The same research group were responsible for the first proof that a plant-produced recombinant toxin protein was functionally equivalent to the natural product and that orally vaccinated animals produced antibodies that neutralised the native toxin (Haq et al., 1995). They made transgenic tobacco and potato plants containing genes encoding E. coli heat-labile enterotoxin (LT-B): plants expressed protein that spontaneously oligomerised into pentamers, and which bound the natural ligand. Mice that were immunised by gavage produced circulating and gut mucosal anti-LT-B immunoglobulins that could neutralise the native enterotoxin in standard cell protection assays.

In another investigation of the potential of plants to produce equivalent vaccines to those produced in conventional systems—Gardasil by Merck and Cervarix by GlaxoSmithKline, in yeast and insect cell cultures, respectively—three groups published results of transgenic expression in tobacco and/or potato from two different human papillomaviruses (Biemelt et al., 2003; Varsani et al., 2003; Warzecha et al., 2003). This has been reviewed elsewhere (Rybicki, 2009a); however, while yields were quite poor in all cases (maximum ∼30 mg/kg), proofs of principle were that protein-only virus-like particles resembling those of the established vaccines could be made in plants and that these were immunogenic by injection or gavage.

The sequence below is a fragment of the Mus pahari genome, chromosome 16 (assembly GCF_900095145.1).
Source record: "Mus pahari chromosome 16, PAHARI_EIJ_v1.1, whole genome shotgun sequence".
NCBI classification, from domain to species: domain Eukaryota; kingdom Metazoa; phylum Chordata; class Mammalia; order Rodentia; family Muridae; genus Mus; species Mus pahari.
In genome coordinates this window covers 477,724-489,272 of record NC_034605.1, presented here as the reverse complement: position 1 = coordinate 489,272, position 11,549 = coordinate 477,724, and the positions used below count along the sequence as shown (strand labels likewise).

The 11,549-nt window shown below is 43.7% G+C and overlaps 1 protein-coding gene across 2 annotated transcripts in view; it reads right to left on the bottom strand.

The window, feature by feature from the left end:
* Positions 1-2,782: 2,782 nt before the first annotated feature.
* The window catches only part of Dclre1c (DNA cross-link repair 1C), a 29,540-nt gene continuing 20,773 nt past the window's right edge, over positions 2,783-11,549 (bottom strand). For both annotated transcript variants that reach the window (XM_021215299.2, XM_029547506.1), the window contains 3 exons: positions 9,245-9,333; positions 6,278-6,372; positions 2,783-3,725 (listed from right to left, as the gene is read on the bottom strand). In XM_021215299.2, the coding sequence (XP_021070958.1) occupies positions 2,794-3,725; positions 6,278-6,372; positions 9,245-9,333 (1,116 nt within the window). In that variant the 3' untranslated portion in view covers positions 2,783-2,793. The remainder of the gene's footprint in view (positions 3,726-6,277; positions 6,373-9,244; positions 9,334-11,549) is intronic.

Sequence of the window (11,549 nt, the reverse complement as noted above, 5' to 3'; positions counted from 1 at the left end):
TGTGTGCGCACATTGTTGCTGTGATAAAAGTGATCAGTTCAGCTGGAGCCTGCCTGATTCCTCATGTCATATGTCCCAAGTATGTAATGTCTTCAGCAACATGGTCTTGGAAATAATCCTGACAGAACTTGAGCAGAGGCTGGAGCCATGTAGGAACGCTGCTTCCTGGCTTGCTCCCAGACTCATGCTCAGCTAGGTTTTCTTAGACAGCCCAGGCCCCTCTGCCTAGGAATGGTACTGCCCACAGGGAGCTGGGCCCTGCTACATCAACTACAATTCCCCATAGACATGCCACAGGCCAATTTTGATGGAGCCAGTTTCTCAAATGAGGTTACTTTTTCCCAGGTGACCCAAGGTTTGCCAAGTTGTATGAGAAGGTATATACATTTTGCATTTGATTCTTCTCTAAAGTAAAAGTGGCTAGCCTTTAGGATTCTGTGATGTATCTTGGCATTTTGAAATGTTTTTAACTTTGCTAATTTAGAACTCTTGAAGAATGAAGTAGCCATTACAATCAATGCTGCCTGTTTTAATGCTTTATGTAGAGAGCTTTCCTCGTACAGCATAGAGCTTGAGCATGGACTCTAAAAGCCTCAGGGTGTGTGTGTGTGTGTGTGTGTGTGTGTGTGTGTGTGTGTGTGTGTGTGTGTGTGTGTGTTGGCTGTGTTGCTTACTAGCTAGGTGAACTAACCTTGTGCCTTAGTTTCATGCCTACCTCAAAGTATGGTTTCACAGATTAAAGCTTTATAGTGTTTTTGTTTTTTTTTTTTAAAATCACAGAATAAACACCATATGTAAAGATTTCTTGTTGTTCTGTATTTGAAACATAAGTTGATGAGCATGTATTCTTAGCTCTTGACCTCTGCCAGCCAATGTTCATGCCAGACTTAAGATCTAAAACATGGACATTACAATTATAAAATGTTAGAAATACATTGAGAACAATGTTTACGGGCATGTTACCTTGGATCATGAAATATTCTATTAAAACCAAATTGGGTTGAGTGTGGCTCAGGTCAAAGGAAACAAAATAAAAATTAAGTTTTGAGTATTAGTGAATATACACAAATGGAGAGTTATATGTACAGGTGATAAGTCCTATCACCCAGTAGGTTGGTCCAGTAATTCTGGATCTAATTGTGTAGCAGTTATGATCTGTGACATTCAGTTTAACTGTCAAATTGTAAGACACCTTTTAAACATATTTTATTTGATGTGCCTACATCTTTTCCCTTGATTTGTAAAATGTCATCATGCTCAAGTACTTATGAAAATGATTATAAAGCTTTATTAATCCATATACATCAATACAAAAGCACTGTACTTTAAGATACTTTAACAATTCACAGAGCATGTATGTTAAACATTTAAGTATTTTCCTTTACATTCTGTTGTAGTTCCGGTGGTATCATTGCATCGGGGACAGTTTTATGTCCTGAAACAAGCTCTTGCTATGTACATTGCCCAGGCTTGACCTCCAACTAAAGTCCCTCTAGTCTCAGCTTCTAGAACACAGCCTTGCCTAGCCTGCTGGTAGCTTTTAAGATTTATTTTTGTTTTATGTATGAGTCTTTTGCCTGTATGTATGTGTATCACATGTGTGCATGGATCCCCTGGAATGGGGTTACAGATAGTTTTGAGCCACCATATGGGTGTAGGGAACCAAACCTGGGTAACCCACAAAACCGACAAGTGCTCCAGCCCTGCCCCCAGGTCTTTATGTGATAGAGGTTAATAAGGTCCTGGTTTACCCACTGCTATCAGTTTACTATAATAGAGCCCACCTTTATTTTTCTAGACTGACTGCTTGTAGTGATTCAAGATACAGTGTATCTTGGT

Chloroplast/plastid expression